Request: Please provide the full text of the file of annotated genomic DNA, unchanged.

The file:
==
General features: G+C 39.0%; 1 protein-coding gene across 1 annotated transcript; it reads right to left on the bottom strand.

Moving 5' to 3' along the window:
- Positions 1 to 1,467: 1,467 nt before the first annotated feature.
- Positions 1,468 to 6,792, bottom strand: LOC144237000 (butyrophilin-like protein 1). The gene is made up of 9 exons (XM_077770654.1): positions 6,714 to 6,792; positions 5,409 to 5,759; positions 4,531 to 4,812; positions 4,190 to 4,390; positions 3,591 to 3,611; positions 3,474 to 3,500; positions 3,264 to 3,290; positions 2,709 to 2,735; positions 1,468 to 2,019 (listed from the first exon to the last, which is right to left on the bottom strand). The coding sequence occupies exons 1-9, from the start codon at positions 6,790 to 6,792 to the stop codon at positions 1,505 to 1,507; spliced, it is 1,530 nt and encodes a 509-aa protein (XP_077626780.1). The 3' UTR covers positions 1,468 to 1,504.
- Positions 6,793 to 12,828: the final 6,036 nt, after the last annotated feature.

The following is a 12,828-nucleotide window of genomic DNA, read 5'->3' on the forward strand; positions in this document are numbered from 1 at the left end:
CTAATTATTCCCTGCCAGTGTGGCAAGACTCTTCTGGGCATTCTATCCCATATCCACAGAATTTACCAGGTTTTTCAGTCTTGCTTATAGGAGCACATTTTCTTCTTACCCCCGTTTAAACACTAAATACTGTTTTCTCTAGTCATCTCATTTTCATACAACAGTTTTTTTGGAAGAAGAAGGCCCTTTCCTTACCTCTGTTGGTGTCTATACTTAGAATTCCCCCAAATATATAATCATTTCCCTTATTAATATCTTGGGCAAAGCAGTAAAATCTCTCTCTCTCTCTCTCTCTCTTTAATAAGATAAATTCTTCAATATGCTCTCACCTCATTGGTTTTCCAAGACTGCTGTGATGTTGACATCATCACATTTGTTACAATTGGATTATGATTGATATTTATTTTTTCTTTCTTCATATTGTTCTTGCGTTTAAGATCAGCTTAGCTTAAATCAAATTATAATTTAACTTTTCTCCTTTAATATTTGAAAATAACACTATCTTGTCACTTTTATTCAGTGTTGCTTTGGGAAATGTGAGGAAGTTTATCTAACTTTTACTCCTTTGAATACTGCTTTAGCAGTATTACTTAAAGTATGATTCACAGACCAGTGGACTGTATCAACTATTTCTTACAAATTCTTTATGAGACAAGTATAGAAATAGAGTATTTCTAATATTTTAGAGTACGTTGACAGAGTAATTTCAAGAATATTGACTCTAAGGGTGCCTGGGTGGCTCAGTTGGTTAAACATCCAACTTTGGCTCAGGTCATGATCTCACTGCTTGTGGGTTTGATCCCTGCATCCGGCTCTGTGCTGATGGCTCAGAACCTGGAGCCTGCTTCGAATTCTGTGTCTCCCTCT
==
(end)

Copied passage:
General features: G+C 39.0%; 1 protein-coding gene across 1 annotated transcript; it reads right to left on the bottom strand.

Moving 5' to 3' along the window:
- Positions 1 to 1,467: 1,467 nt before the first annotated feature.
- Positions 1,468 to 6,792, bottom strand: LOC144237000 (butyrophilin-like protein 1). The gene is made up of 9 exons (XM_077770654.1): positions 6,714 to 6,792; positions 5,409 to 5,759; positions 4,531 to 4,812; positions 4,190 to 4,390; positions 3,591 to 3,611; positions 3,474 to 3,500; positions 3,264 to 3,290; positions 2,709 to 2,735; positions 1,468 to 2,019 (listed from the first exon to the last, which is right to left on the bottom strand). The coding sequence occupies exons 1-9, from the start codon at positions 6,790 to 6,792 to the stop codon at positions 1,505 to 1,507; spliced, it is 1,530 nt and encodes a 509-aa protein (XP_077626780.1). The 3' UTR covers positions 1,468 to 1,504.
- Positions 6,793 to 12,828: the final 6,036 nt, after the last annotated feature.

The following is a 12,828-nucleotide window of genomic DNA, read 5'->3' on the forward strand; positions in this document are numbered from 1 at the left end:
CTAATTATTCCCTGCCAGTGTGGCAAGACTCTTCTGGGCATTCTATCCCATATCCACAGAATTTACCAGGTTTTTCAGTCTTGCTTATAGGAGCACATTTTCTTCTTACCCCCGTTTAAACACTAAATACTGTTTTCTCTAGTCATCTCATTTTCATACAACAGTTTTTTTGGAAGAAGAAGGCCCTTTCCTTACCTCTGTTGGTGTCTATACTTAGAATTCCCCCAAATATATAATCATTTCCCTTATTAATATCTTGGGCAAAGCAGTAAAATCTCTCTCTCTCTCTCTCTCTCTTTAATAAGATAAATTCTTCAATATGCTCTCACCTCATTGGTTTTCCAAGACTGCTGTGATGTTGACATCATCACATTTGTTACAATTGGATTATGATTGATATTTATTTTTTCTTTCTTCATATTGTTCTTGCGTTTAAGATCAGCTTAGCTTAAATCAAATTATAATTTAACTTTTCTCCTTTAATATTTGAAAATAACACTATCTTGTCACTTTTATTCAGTGTTGCTTTGGGAAATGTGAGGAAGTTTATCTAACTTTTACTCCTTTGAATACTGCTTTAGCAGTATTACTTAAAGTATGATTCACAGACCAGTGGACTGTATCAACTATTTCTTACAAATTCTTTATGAGACAAGTATAGAAATAGAGTATTTCTAATATTTTAGAGTACGTTGACAGAGTAATTTCAAGAATATTGACTCTAAGGGTGCCTGGGTGGCTCAGTTGGTTAAACATCCAACTTTGGCTCAGGTCATGATCTCACTGCTTGTGGGTTTGATCCCTGCATCCGGCTCTGTGCTGATGGCTCAGAACCTGGAGCCTGCTTCGAATTCTGTGTCTCCCTCT